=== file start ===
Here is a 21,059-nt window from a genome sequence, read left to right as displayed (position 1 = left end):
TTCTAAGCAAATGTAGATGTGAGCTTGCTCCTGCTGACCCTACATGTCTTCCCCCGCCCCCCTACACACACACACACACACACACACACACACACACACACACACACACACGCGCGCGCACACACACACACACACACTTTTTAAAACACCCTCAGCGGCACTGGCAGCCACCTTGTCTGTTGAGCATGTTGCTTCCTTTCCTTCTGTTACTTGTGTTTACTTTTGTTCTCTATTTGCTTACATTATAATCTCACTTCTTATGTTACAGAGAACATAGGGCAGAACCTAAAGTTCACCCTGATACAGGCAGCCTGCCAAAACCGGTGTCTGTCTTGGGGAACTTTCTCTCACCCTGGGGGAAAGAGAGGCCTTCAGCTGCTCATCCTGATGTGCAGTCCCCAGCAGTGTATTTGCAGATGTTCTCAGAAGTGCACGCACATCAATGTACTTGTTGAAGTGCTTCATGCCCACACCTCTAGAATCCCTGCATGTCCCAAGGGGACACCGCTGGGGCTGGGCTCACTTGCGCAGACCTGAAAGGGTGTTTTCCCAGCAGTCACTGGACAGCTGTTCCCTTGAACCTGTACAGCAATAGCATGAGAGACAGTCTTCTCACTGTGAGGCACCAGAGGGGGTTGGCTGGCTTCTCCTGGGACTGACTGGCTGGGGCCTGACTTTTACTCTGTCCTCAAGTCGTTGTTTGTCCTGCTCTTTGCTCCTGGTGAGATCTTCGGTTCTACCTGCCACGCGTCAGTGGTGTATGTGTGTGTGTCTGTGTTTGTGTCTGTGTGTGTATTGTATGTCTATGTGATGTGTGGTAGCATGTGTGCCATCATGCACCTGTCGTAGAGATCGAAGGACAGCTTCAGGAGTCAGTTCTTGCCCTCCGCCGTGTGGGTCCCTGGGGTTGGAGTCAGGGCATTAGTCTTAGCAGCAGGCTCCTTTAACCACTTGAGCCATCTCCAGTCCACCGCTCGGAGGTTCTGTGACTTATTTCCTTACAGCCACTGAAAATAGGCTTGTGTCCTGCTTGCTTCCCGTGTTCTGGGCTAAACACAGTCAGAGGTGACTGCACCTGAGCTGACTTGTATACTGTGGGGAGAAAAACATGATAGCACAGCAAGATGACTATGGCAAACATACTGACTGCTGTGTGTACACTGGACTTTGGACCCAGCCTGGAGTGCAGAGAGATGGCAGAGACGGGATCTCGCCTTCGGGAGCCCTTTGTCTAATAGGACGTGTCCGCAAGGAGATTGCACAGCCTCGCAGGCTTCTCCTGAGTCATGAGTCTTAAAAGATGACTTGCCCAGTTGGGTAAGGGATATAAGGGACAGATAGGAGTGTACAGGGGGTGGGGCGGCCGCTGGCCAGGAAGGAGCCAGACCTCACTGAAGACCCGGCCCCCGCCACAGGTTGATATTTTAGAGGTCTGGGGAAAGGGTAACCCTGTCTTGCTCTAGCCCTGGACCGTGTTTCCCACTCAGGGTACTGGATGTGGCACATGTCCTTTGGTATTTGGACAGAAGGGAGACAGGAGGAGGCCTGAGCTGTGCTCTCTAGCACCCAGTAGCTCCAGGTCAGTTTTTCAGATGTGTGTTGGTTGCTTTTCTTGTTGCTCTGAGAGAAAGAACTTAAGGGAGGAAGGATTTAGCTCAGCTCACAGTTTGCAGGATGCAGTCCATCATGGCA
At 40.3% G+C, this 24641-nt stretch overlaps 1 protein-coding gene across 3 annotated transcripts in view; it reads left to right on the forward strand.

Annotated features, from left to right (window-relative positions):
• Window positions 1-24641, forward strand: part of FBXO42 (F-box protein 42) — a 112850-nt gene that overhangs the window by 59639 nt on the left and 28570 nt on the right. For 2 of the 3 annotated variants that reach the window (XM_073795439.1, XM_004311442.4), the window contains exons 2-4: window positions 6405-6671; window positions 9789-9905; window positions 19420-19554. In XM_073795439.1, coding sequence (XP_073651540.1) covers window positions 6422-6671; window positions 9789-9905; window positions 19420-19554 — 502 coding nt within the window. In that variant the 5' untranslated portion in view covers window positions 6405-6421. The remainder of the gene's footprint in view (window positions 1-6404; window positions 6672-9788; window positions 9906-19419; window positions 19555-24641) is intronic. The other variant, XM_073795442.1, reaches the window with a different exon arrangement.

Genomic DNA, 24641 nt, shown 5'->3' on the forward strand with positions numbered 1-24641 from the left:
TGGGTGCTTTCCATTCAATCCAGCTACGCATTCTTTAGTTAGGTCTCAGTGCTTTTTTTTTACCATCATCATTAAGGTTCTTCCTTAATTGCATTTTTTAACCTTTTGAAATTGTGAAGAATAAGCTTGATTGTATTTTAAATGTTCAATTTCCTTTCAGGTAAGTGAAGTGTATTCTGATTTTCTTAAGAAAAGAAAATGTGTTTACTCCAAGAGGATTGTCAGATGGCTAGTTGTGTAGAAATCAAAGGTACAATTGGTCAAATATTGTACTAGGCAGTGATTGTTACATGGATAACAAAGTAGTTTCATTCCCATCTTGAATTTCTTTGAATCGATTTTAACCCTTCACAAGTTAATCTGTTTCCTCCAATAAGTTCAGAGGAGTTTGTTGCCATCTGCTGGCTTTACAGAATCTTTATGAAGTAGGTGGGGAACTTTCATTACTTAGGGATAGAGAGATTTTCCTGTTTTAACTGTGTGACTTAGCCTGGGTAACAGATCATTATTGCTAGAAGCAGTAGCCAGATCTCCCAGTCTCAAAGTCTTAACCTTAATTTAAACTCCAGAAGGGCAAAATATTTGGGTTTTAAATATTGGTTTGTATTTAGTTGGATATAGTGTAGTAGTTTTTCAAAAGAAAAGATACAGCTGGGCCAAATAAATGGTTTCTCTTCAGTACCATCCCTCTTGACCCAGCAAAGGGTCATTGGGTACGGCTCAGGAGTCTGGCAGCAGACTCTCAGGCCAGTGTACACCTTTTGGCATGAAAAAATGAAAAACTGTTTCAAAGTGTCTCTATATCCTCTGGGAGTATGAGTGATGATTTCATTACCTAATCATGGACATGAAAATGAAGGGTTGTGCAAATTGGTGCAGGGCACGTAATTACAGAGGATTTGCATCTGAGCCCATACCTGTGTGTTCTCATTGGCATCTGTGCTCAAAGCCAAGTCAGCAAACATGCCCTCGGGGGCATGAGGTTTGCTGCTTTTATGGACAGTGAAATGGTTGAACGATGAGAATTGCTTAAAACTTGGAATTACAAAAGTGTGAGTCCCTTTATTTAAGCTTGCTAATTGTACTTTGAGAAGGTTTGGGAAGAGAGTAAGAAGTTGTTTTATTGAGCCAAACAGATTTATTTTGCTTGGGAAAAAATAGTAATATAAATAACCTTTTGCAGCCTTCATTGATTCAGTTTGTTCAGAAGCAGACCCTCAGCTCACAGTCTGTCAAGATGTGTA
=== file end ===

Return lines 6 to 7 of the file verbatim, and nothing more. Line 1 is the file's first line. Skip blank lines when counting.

Genomic DNA, 24641 nt, shown 5'->3' on the forward strand with positions numbered 1-24641 from the left:
TGGGTGCTTTCCATTCAATCCAGCTACGCATTCTTTAGTTAGGTCTCAGTGCTTTTTTTTTACCATCATCATTAAGGTTCTTCCTTAATTGCATTTTTTAACCTTTTGAAATTGTGAAGAATAAGCTTGATTGTATTTTAAATGTTCAATTTCCTTTCAGGTAAGTGAAGTGTATTCTGATTTTCTTAAGAAAAGAAAATGTGTTTACTCCAAGAGGATTGTCAGATGGCTAGTTGTGTAGAAATCAAAGGTACAATTGGTCAAATATTGTACTAGGCAGTGATTGTTACATGGATAACAAAGTAGTTTCATTCCCATCTTGAATTTCTTTGAATCGATTTTAACCCTTCACAAGTTAATCTGTTTCCTCCAATAAGTTCAGAGGAGTTTGTTGCCATCTGCTGGCTTTACAGAATCTTTATGAAGTAGGTGGGGAACTTTCATTACTTAGGGATAGAGAGATTTTCCTGTTTTAACTGTGTGACTTAGCCTGGGTAACAGATCATTATTGCTAGAAGCAGTAGCCAGATCTCCCAGTCTCAAAGTCTTAACCTTAATTTAAACTCCAGAAGGGCAAAATATTTGGGTTTTAAATATTGGTTTGTATTTAGTTGGATATAGTGTAGTAGTTTTTCAAAAGAAAAGATACAGCTGGGCCAAATAAATGGTTTCTCTTCAGTACCATCCCTCTTGACCCAGCAAAGGGTCATTGGGTACGGCTCAGGAGTCTGGCAGCAGACTCTCAGGCCAGTGTACACCTTTTGGCATGAAAAAATGAAAAACTGTTTCAAAGTGTCTCTATATCCTCTGGGAGTATGAGTGATGATTTCATTACCTAATCATGGACATGAAAATGAAGGGTTGTGCAAATTGGTGCAGGGCACGTAATTACAGAGGATTTGCATCTGAGCCCATACCTGTGTGTTCTCATTGGCATCTGTGCTCAAAGCCAAGTCAGCAAACATGCCCTCGGGGGCATGAGGTTTGCTGCTTTTATGGACAGTGAAATGGTTGAACGATGAGAATTGCTTAAAACTTGGAATTACAAAAGTGTGAGTCCCTTTATTTAAGCTTGCTAATTGTACTTTGAGAAGGTTTGGGAAGAGAGTAAGAAGTTGTTTTATTGAGCCAAACAGATTTATTTTGCTTGGGAAAAAATAGTAATATAAATAACCTTTTGCAGCCTTCATTGATTCAGTTTGTTCAGAAGCAGACCCTCAGCTCACAGTCTGTCAAGATGTGTA